Because of a lack of signs... and not watching close enough for the bend in the trail, we missed the first important corner and continued on this street thinking we could come back on the trail, if we ever found an entry to the coastal trail.

At last we found it... and we came to learn that this was Kapalua Bay.

So we walked on this beach... Shirley took off her shoes and walked in the warm sand.

Now things were looking up.  We had a trail or a path to walk on beside the ocean.

 Hopefully this would take us back to the trailhead.

The holes in these rocks were made by ancient Hawaiians to collect salt used to preserve dried fish and  meat.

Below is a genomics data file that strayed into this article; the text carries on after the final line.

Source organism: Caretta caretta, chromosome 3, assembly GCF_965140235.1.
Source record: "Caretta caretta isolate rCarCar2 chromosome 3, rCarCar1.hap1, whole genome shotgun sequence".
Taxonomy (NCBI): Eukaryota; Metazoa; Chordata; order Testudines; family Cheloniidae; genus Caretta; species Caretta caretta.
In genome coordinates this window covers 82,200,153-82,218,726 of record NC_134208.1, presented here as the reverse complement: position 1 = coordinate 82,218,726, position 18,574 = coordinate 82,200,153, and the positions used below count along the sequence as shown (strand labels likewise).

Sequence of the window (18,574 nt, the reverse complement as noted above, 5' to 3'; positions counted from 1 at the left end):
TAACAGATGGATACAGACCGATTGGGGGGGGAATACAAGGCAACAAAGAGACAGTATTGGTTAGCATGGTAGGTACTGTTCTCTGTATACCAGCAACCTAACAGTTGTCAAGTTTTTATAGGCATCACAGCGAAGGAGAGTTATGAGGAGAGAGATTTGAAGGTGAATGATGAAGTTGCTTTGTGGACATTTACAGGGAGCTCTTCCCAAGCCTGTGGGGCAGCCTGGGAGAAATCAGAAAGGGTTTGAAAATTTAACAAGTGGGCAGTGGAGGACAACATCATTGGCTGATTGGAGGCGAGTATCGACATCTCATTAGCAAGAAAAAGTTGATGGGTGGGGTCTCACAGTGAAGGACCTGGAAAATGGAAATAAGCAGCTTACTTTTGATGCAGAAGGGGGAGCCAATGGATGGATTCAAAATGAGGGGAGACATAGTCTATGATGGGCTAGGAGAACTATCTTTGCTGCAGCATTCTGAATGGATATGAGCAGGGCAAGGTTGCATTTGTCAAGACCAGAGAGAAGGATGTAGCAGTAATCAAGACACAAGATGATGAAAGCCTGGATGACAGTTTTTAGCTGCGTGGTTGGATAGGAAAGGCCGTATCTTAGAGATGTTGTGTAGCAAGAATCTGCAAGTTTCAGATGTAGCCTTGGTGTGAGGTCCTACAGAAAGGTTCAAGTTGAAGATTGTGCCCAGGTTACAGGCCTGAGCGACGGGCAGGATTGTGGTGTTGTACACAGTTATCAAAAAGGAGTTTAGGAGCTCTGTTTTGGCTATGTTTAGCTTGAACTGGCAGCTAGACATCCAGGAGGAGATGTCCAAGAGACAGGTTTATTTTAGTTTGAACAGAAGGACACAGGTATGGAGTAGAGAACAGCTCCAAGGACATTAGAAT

But our trail didn't last very long... and soon we came to an end with a sign that told us we could not exit thru private property.

We cut thru a hotel property anyway, and came back to the same road we walked out on... past the Kapalua Golf club.

From the road we could look over some of the beautiful homes and see golfers in action.

Then at last we found the corner we missed and in the distance was this sign.  Eureka! 

After walking down a "beach access" type walkway, it opened up onto this boardwalk running parallel to the beach.  It was gorgeous to walk on.

And we could see the waves crashing in to the shore at Oneloa Bay.

The boardwalk was below this housing community... and then the trail went across a large lava peninsula .